We know that the plagues were traumatic for the Egyptians. They were supposed to be. But a close reading of the plague cycle in Exodus 5-12 reveals that deliverance is traumatic for Israel as well. First, Israel is called to witness God’s astounding judgment against Egypt while they escaped. Those who put blood on their doorposts survived. Their children lived, while their neighbors wailed over their losses. The Israelites would live with the understanding that God had chosen them, but the cries of mourning from the Egyptians they would leave behind would remain in their memories for the rest of their lives. Second, Israel’s deliverance is also violent. Before Zero Hour, the LORD gave instructions for their last meal in Egypt. It is to be the first Passover meal, a memorial celebration consisting of better herbs, roast lamb, and yeast-free bread. The menu remembers Israel’s bitter years of slavery. The meal also looks to their deliverance. “In this manner you shall eat it: with your belt fastened, your sandals on your feet, and your staff in your hand. And you shall eat it in haste” (Exodus 12:11). The people literally would eat and run. They were about to become a free people, but they would have to flee for their lives when Pharaoh would be ready to cast them out.
The High and Necessary Price for Deliverance
The awful price for their freedom had to be what it was. Something that precious would remain unappreciated unless it would come at a cost. This is right, however, because their freedom was costly. We place the highest value on that which costs us the most. Sometimes the most traumatic events become God’s most valuable work in our lives.
A Foregone Conclusion
Background reading: John 9
Discipleship with Strings Attached
If you attend church, listen to Christian radio, or read Christian blogs, you probably have heard someone mention discipleship. Whether or not the term is familiar, it sounds intimidating. As in, “There are Christians, and then there are disciples. Guess what we want you to be?” Actually, that distinction is not true. The word is the Bible’s term for a follower of Jesus. In short, discipleship is what Christianity is all about. If I am a true Christian, I am a disciple. To be engaged in discipleship means to be committed to following Jesus and his commands.
This series on discipleship will look at an episode from Jesus’ life from the Gospel of John. John Chapter 9 tells the story of a man who met Jesus under unusual circumstances and became one of his disciples. The drama continues in John Chapter 10, where Jesus holds the man up for the world to see what true discipleship means.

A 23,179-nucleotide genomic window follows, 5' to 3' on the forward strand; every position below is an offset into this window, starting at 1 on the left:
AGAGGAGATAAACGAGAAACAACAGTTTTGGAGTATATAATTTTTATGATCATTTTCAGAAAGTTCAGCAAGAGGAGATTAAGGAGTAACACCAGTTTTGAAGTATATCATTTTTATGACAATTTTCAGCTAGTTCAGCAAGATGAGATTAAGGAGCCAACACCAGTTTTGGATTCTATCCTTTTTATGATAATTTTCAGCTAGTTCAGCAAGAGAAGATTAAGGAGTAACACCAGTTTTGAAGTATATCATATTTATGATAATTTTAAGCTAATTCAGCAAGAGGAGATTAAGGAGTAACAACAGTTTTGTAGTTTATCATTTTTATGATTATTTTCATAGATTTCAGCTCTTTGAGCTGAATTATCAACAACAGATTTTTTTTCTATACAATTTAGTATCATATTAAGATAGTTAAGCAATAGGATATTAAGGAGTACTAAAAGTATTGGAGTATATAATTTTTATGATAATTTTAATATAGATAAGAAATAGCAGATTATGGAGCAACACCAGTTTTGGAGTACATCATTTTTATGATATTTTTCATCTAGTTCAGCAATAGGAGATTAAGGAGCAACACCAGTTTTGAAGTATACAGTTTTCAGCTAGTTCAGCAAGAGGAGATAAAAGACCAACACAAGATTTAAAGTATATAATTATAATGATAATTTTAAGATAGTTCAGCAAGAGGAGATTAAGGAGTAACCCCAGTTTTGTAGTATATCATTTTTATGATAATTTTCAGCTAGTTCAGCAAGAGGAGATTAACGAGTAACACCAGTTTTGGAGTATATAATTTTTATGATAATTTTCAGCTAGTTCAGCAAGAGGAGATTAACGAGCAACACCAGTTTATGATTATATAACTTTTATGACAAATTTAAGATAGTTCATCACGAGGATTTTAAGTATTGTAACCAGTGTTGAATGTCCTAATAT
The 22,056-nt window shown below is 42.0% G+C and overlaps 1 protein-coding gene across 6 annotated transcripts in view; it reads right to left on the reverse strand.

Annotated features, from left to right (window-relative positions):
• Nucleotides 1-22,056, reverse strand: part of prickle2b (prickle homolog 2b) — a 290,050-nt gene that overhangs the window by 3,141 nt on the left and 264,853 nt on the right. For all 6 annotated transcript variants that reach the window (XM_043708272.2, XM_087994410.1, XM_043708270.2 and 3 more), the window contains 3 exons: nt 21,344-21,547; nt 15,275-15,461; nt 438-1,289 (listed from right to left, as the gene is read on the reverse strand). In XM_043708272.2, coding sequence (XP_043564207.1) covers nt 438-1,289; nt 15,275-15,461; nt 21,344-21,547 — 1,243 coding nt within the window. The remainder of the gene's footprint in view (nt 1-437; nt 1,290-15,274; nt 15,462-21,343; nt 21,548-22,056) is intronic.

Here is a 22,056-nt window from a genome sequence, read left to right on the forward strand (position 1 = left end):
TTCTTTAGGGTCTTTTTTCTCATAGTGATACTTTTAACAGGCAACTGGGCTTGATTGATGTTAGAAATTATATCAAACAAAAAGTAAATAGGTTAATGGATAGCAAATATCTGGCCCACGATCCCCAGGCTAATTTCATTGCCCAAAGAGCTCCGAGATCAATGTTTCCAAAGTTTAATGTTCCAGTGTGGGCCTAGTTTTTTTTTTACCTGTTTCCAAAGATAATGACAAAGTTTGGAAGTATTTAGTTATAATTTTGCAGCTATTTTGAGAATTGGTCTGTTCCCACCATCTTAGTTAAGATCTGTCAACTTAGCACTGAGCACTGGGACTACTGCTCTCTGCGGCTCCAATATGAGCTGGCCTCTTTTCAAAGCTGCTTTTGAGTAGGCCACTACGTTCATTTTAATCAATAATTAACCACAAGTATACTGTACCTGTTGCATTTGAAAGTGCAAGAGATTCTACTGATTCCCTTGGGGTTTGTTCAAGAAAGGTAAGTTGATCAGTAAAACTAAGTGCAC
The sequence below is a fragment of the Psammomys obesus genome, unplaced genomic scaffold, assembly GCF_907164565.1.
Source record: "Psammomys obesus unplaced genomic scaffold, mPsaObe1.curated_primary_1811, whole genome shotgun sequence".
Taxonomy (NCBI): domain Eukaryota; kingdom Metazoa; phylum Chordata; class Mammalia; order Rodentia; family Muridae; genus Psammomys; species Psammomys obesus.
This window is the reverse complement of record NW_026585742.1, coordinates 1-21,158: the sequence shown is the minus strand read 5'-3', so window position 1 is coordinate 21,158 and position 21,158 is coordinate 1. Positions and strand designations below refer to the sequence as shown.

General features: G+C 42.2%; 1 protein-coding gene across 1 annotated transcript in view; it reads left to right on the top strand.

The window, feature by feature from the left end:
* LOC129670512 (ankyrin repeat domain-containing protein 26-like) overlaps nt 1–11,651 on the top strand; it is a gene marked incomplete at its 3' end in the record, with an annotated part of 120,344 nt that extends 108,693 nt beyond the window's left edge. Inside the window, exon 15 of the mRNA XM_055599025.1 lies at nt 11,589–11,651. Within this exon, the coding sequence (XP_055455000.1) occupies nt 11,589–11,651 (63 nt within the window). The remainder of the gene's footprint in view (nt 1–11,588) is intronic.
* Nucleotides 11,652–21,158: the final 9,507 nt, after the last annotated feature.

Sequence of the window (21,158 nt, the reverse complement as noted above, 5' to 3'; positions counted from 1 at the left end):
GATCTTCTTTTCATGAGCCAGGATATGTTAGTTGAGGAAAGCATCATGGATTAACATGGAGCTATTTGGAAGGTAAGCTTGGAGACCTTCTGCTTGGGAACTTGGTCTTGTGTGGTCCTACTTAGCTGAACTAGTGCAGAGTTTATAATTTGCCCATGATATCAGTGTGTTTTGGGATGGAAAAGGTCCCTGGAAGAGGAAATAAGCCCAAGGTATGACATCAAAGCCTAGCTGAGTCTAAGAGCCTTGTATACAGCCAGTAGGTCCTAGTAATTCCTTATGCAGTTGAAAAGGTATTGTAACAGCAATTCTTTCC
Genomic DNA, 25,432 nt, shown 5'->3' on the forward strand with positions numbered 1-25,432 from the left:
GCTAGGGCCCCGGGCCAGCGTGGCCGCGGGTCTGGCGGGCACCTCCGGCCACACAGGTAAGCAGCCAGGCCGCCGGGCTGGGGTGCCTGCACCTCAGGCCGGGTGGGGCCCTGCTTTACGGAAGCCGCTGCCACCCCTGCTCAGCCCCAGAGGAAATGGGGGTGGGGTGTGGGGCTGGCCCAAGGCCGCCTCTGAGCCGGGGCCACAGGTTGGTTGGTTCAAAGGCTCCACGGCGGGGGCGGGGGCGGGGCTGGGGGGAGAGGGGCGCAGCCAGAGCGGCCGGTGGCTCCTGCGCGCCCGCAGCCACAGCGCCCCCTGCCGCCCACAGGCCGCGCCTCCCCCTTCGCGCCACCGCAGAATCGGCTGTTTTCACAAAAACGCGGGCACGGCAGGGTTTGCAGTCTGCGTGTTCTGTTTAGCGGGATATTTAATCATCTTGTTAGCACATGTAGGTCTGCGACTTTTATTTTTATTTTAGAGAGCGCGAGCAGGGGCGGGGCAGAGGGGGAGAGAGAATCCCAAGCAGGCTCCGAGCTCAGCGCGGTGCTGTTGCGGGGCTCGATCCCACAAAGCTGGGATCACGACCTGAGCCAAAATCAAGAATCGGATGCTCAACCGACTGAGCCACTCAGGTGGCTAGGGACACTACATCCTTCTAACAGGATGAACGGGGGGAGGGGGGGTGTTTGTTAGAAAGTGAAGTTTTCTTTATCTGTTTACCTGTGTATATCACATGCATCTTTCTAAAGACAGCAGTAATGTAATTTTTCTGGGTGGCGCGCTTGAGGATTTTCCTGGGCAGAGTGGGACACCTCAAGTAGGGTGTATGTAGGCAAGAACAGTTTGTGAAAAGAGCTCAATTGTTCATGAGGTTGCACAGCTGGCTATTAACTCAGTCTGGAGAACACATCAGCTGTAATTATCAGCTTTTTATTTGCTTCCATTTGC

Miracles in John’s Gospel
John writes about Jesus with a magnifying glass in hand. He is not content just to tell us about Jesus’ miracles. He chooses to stick around to watch how people react after the miracle. What he finds is revealing. Of course, some believe and follow Jesus. We would expect this. What comes as a surprise is the far greater number of people that reject Jesus. In some cases, they fail to understand his deeds. Sometimes their prior hatred of him rums so deeply that they become blind to the things that he does. This is the case in John 9-10. There, Jesus heals a blind man, and the man becomes a disciple. Then the whole religious establishment attacks him. John 9 records the act, while chapter 10 covers Jesus’ message preached to those who oppose the man. A blind man sees, while those with perfectly good eyesight become spiritually blind. Let’s look at the story.
The Usual Way of Thinking
Just prior to John 9, Jesus narrowly avoids a stoning by the religious leaders in the temple at Jerusalem (John 8:59). He and his disciples walk away from one incident into another. John 9 opens with these words. “As he [Jesus] passed by, he saw a man blind from birth. And his disciples asked him, ‘Rabbi [the Jewish word for Teacher], who sinned, this man or his parents, that he was born blind?’ ” (John 9:1-2) Stop and think about that statement for a moment. First, John’s wording, “As he passed by,” suggests a chance meeting with the man. Probably Jesus and his men were within a couple steps of him, and the sight must have stopped them in their tracks. Picture the scene. The disciples do not have time to think. They only have time to react, and they react out loud. So when they ask a moral question that treats the man like a laboratory specimen, they apparently think they are immune from detection. But the man can hear them. He is just as human as they are. I suspect he has heard this kind of language his entire life. Second, notice how the disciples phrase their question. They do not ask whether anyone has sinned to cause this man to be born blind. The disciples live in a morally simple universe. They know nothing about genetic or developmental defects. In their world, blindness and other maladies are results of someone’s sin. Their belief requires God to rewards the righteous and punished the evil with perfect efficiency. Since he must balance the divine books, some sin stands behind this man’s blindness. No other possibility exists.